Technical Comments

Dam Breaching and Chinook Salmon Recovery

Science  09 Feb 2001:
Vol. 291, Issue 5506, pp. 939a-939
DOI: 10.1126/science.291.5506.939a

The Report by Kareiva et al. on recovery and management options for spring/summer chinook salmon (1) has the potential to have a major impact in deciding whether to breach dams on the Snake River. Based on interpretation of their model results, they argue that dam breaching would be insufficient to reverse the decline of salmon. An examination of the specifics of their model, however, suggests that, despire their argument, dam breaching remains a viable recovery option for chinook salmon.

In the study, they apply a population model to two scenarios, with and without delayed transportation mortality. Population growth anchors the model. All elements of the population matrix are specified except first-year survival, s 1, for which they solve (s 1 = 0.022 for their index stock). All unspecified mortality, and hence all uncertainty, is apportioned tos 1.

In the model of Kareiva et al., without delayed mortality and with dam breaching, stocks would continue to decline. If first-year survival, s 1, were misapportioned and actually higher, however, second-year survival,s 2, would have to be adjusted downward. Estimates of first-year survival within the Columbia basin are available (2–6), and range from 0.023 to 0.15. Using an average value, s 1 = 0.075, we calculate that the s 2 value cited by Kareiva et al. would have to be multiplied by 0.29. If this adjustment applies to barging or dam-passage survival, then we calculate that dam breaching could reverse the decline of these salmon stocks.

Kareiva et al. conclude that dam breaching would recover salmon if delayed (indirect) mortality were significant. They do not, however, present this conclusion in the abstract, dismissing it as speculative simply because indirect mortality is difficult to evaluate. Although their model can be interpreted as supporting dam breaching, or reasonably modified to support dam breaching, Kareivaet al. would have us believe that “modest reductions” in mortality, such as simultaneously doubling survival ratess 1 (survival throughout natal streams of the Snake River basin) and se (survival in the estuarine/early ocean environment), may be preferable to removal of man-made obstacles. Model interpretations not based on a full range of reasonable alternatives should be judged with caution.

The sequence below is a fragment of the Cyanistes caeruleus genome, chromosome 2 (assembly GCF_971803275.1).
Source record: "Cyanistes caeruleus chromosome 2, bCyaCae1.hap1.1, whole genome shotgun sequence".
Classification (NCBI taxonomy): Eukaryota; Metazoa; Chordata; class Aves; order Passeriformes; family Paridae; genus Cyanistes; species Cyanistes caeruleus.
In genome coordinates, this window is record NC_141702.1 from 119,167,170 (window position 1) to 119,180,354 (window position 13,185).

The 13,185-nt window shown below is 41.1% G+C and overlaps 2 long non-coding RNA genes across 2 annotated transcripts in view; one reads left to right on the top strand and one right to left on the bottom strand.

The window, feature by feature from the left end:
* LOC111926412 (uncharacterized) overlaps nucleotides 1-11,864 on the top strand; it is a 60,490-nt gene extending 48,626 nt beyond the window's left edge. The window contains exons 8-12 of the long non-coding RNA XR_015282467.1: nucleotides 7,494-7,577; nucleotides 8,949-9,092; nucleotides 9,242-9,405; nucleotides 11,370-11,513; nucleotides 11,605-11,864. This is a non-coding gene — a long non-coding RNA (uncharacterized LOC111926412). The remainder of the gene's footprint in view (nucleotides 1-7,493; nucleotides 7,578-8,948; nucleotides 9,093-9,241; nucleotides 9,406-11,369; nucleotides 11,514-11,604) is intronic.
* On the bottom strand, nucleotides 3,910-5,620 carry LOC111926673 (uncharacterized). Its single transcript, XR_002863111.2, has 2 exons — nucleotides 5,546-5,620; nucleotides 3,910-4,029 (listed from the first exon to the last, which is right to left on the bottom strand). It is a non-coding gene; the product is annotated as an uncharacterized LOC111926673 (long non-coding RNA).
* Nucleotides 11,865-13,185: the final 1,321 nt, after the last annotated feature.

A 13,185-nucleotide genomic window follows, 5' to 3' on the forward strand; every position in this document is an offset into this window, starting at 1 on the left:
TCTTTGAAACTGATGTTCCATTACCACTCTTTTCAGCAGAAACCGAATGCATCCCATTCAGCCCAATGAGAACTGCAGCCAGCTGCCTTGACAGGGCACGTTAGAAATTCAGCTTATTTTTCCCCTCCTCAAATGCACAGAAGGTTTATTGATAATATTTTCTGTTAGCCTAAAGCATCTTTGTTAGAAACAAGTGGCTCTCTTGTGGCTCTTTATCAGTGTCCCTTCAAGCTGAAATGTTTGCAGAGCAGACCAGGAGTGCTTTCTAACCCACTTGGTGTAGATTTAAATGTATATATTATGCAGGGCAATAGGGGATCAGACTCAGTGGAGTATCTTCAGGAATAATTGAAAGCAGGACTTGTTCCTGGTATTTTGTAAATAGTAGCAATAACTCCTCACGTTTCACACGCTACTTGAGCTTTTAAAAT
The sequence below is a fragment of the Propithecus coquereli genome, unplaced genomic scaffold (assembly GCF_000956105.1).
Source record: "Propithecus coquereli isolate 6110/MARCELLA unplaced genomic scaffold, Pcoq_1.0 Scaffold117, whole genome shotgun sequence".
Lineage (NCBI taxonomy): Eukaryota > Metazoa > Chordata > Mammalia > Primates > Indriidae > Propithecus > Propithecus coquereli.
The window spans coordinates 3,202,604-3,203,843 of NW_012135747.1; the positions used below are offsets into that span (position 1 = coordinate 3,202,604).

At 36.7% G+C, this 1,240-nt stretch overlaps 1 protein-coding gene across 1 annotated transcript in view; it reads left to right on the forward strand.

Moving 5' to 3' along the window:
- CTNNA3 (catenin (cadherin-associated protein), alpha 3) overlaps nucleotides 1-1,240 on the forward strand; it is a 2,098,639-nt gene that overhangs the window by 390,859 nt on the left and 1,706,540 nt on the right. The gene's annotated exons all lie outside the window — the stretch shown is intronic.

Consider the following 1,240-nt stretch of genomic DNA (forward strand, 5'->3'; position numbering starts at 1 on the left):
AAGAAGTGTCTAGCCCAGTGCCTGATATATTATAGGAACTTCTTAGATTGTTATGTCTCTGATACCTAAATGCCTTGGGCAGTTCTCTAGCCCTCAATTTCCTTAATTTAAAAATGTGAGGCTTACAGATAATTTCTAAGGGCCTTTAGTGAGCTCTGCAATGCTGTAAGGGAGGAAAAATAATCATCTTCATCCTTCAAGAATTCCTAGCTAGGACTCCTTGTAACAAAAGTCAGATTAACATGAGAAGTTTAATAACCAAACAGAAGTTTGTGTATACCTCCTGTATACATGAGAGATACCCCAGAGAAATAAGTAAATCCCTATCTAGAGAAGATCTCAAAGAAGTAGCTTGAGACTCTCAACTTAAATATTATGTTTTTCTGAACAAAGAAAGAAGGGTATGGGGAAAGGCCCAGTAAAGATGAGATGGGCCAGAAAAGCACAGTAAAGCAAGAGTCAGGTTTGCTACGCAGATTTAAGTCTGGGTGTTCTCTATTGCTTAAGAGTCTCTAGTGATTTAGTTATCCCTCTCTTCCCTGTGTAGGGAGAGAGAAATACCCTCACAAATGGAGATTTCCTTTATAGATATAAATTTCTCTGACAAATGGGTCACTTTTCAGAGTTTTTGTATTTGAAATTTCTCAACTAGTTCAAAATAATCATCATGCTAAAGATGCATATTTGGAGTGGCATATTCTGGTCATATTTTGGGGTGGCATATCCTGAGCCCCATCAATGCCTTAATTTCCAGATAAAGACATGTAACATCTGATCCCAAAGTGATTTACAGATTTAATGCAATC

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Citing higher egg-to-smolt survival values from several sources, Dambacher et al. suggest that we have apportioned too much mortality to the first year of life in the freshwater environment (1). In fact, the range of first-year survival rates we estimated (1.5 to 4.1%) falls within the range of documented values [high estimate of 15% (2); low estimate of 1.1% (3)]. In addition, the single study that reported a first-year survival rate greater than 10% (2) estimated survival only for the subset of juveniles that remained in the study area before smoltification. Finally, it is important to recognize that we derived our estimates of first-year survival from data collected for the specific stocks and period of interest.

Second, the suggestion by Dambacher et al. that the conclusions of our report should be fundamentally altered—because mortality must be apportioned elsewhere—is biologically tenuous. They propose that second-year survival should be reduced to 0.0038 (the value of our s 2 estimate, multiplied by 0.29). However, s 2 is not a completely free parameter, but is given by the equations 2 = [zsz + (1 – z)sd ]se , where z is the proportion of smolts transported downstream in trucks and barges, sz is their survival,sd is the survival of instream migrants, andse is survival in the estuary and during entry into the ocean (1). Widely accepted estimates ofz = 0.729 and sz = 0.98 (4), coupled with our estimate of se = 0.017, imply that for s 2 to equal 0.0038,sd would have to have a negative value (–1.81)—an obvious impossibility. Indeed, the most recent data from PIT-tag studies suggest that sd is actually substantially higher than the value we used in our model (6); we purposely selected the lower estimate derived from PATH models (5) to give the dam-breaching option its best chance of showing effective results.

Of course, s 2 = 0.0038 can be achieved by assuming a sufficiently low se . Butse is survival below all of the dams; hence, any argument about the merits of dam breaching must return to the point we made [figure 5 of (1)] regarding mortality outside of the migration corridor attributable to the hydropower system. Thus, the conclusions reported in (1) remain solid: reducing mortality in the first year of life and in the estuarine/early ocean phase can substantially improve the population growth rates of these stocks.


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